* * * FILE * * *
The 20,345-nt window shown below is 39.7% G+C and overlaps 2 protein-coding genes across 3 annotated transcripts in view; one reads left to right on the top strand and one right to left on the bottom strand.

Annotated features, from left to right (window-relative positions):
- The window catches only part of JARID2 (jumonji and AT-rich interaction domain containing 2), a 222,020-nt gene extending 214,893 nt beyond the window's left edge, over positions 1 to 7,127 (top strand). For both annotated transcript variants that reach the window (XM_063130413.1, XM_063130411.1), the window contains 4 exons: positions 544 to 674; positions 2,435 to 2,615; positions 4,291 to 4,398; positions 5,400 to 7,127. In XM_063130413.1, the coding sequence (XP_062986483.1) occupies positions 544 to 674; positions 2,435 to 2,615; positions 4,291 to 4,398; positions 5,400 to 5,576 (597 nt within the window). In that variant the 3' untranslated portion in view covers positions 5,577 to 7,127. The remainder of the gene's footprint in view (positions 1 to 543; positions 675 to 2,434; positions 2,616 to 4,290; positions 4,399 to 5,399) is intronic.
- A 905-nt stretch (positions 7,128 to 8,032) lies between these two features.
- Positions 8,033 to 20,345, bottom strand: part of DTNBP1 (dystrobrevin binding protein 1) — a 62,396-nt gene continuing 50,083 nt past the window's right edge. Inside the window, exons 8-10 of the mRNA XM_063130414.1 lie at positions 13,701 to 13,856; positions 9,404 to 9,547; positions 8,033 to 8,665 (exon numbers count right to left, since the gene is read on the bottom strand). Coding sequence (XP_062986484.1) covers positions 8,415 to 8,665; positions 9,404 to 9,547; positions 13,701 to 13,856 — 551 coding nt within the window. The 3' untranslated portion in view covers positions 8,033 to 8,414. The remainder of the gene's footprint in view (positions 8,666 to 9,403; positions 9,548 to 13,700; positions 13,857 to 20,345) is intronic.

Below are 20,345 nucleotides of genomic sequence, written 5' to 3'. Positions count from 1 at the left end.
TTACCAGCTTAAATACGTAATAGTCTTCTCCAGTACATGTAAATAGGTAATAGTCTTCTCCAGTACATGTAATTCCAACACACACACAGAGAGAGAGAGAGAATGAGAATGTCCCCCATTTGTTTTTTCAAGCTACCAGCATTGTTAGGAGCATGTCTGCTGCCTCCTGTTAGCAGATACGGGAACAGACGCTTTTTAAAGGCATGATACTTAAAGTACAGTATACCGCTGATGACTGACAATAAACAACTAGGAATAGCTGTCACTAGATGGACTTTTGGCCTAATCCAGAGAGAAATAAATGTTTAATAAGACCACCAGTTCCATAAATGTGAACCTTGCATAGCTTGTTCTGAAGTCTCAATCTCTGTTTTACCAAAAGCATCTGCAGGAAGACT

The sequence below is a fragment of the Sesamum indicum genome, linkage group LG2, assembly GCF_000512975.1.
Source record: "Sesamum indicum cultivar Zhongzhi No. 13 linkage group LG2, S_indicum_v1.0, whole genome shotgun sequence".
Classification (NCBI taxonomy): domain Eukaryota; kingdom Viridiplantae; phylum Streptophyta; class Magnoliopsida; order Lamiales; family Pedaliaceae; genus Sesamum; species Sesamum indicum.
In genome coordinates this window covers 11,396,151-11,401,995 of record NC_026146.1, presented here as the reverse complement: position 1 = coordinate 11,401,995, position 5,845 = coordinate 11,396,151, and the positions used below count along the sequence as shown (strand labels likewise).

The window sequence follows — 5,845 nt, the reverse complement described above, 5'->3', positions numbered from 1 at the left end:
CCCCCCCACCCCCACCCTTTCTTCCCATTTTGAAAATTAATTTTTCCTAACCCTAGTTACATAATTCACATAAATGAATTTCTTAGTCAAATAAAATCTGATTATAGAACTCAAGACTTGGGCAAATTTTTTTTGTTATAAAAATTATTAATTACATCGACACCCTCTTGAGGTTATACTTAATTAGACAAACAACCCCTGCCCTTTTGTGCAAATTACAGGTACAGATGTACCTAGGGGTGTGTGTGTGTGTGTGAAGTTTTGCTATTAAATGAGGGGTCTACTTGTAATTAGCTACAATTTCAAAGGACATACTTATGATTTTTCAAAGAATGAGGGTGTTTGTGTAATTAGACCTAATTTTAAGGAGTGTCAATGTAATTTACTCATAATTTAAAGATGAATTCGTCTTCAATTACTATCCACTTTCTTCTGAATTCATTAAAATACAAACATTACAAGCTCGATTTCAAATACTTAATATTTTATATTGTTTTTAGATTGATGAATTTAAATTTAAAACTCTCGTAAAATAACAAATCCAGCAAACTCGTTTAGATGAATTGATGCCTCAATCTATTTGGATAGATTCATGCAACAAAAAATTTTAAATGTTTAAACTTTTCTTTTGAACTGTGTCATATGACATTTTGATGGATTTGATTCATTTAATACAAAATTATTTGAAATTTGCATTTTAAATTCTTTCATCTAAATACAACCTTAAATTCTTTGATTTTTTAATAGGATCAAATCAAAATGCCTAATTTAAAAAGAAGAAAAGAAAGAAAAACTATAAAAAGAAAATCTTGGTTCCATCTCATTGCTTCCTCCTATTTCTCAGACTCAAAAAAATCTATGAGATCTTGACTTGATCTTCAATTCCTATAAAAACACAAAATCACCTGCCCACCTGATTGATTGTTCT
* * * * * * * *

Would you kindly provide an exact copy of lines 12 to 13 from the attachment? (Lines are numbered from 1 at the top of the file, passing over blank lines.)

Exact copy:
The window sequence follows — 5,845 nt, the reverse complement described above, 5'->3', positions numbered from 1 at the left end:
CCCCCCCACCCCCACCCTTTCTTCCCATTTTGAAAATTAATTTTTCCTAACCCTAGTTACATAATTCACATAAATGAATTTCTTAGTCAAATAAAATCTGATTATAGAACTCAAGACTTGGGCAAATTTTTTTTGTTATAAAAATTATTAATTACATCGACACCCTCTTGAGGTTATACTTAATTAGACAAACAACCCCTGCCCTTTTGTGCAAATTACAGGTACAGATGTACCTAGGGGTGTGTGTGTGTGTGTGAAGTTTTGCTATTAAATGAGGGGTCTACTTGTAATTAGCTACAATTTCAAAGGACATACTTATGATTTTTCAAAGAATGAGGGTGTTTGTGTAATTAGACCTAATTTTAAGGAGTGTCAATGTAATTTACTCATAATTTAAAGATGAATTCGTCTTCAATTACTATCCACTTTCTTCTGAATTCATTAAAATACAAACATTACAAGCTCGATTTCAAATACTTAATATTTTATATTGTTTTTAGATTGATGAATTTAAATTTAAAACTCTCGTAAAATAACAAATCCAGCAAACTCGTTTAGATGAATTGATGCCTCAATCTATTTGGATAGATTCATGCAACAAAAAATTTTAAATGTTTAAACTTTTCTTTTGAACTGTGTCATATGACATTTTGATGGATTTGATTCATTTAATACAAAATTATTTGAAATTTGCATTTTAAATTCTTTCATCTAAATACAACCTTAAATTCTTTGATTTTTTAATAGGATCAAATCAAAATGCCTAATTTAAAAAGAAGAAAAGAAAGAAAAACTATAAAAAGAAAATCTTGGTTCCATCTCATTGCTTCCTCCTATTTCTCAGACTCAAAAAAATCTATGAGATCTTGACTTGATCTTCAATTCCTATAAAAACACAAAATCACCTGCCCACCTGATTGATTGTTCT